Making Maple-Ginger Soda

While this winter has been disappointing for cross-country skiers, plow guys and all manner of winter wonderland lovers, the arrival of sugaring season is still a welcome treat. Despite projections of possibly scant syrup yields (also due to a mild winter), we’ve hung buckets, and set the first pot of sap on the stove to simmer… patiently, anticipating syrup.

Thanks to the SodaStream, a fabulous hand-operated appliance, it is very easy to make your own seltzer.  Drinking sparkling tap water is fun, economical and refreshing all year round, but nothing quite compares to homemade maple sap soda during sugaring season.

A Simple How-To:

1. Tap a maple tree sometime in late winter/early spring when the daytime temperatures creep above freezing while the nighttime temps scoot back down below.

row of tapped maples

2. Patiently collect a bucket full of sap, drop by drop.

maple sap dropanother sap drop

3. Pour sap through a strainer into a large soup pot and place on (wood)stove with several slices of fresh ginger, and allow to gently simmer until the sap has become infused with ginger flavor.

4. Allow to cool and pour into SodaStream bottles.  Using a Sodastream soda maker, pump up to carbonate the sap, and you’ve got sap soda!

5. Add a slice of lemon, if you like, and raise a glass to the first signs of spring: Maple Sap Soda!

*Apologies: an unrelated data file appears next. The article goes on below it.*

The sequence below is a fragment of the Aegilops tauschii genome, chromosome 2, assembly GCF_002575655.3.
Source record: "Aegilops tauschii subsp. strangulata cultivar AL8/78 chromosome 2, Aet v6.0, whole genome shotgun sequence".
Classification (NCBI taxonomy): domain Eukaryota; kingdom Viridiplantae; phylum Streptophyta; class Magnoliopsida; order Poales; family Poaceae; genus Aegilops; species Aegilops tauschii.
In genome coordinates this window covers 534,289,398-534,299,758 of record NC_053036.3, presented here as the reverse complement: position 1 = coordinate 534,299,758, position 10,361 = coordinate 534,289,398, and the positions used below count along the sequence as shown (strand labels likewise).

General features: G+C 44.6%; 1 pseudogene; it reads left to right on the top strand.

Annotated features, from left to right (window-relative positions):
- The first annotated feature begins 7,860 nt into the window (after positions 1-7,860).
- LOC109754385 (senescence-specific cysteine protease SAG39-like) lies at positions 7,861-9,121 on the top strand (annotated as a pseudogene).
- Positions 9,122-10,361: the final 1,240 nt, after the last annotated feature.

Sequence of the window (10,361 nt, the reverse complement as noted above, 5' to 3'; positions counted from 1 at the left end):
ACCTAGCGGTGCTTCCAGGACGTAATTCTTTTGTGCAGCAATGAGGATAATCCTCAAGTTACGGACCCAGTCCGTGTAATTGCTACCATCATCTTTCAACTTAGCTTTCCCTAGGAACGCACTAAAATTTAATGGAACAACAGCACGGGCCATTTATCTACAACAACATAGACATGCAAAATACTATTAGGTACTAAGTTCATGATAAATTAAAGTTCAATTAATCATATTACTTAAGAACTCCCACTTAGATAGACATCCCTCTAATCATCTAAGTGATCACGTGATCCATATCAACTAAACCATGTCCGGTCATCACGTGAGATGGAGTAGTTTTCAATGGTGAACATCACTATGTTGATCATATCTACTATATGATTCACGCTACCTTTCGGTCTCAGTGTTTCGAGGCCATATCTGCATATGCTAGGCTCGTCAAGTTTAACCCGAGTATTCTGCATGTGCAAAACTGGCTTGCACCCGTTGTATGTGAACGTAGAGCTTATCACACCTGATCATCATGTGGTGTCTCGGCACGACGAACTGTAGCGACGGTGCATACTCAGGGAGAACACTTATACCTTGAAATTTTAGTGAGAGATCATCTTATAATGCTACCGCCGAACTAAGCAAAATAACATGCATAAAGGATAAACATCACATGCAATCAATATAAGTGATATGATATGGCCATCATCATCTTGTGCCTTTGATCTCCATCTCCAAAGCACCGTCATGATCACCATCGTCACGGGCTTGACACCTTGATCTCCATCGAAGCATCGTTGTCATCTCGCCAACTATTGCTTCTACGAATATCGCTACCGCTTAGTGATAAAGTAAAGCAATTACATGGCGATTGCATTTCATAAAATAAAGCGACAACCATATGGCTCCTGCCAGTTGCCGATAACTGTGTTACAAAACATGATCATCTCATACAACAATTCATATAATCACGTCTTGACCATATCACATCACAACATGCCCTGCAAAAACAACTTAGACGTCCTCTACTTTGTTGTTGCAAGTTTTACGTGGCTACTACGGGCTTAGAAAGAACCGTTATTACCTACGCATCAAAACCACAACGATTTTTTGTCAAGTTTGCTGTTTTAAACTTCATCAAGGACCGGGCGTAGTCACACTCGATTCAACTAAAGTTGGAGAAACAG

Or, make your own maple sap with a little reverse evaporation.  The commonly used ratio of sap to syrup is 40:1, meaning that 40 units of maple sap need to be boiled down to create 1 unit of maple syrup. If you don’t have access to a sugar maple tree to tap, go ahead and rehydrate some maple syrup with 30-40 parts water to 1 part syrup, blend in a large pot, place on stove with several slices of fresh ginger.  Allow to simmer until the sap becomes infused with ginger flavor, and/or until your home is infused with a warm, gingery maple aroma.


6 thoughts on “Making Maple-Ginger Soda

  1. Funny, just as I was bemoaning the reality that my pines, firs and hemlocks don’t provide me with maple sap, you offered the brilliant idea of reverse evaporation. How fun! I doubt that I’ll buy a soda machine, but the infused sap itself sounds lovely.

      • SWITCHEL! i love making these maple ginger sodas – it is a traditional VT haymaker’s drink. Ed calls it the world’s first Gatorade.
        and soda from conifers is super tasty – bière d’épinette (spruce beer) is very popular up here in Montreal, i have made a couple of super tasty variations, also with fir.

  2. Hmmm….I think I’ll be trying ginger infused maple sap before I try pine sap! Seriously, though, I am familiar with use of pine needles in an infusion for respiratory problems, so my pine trees do have some good uses. Right now, I’m just pining for a maple tree! 🙂

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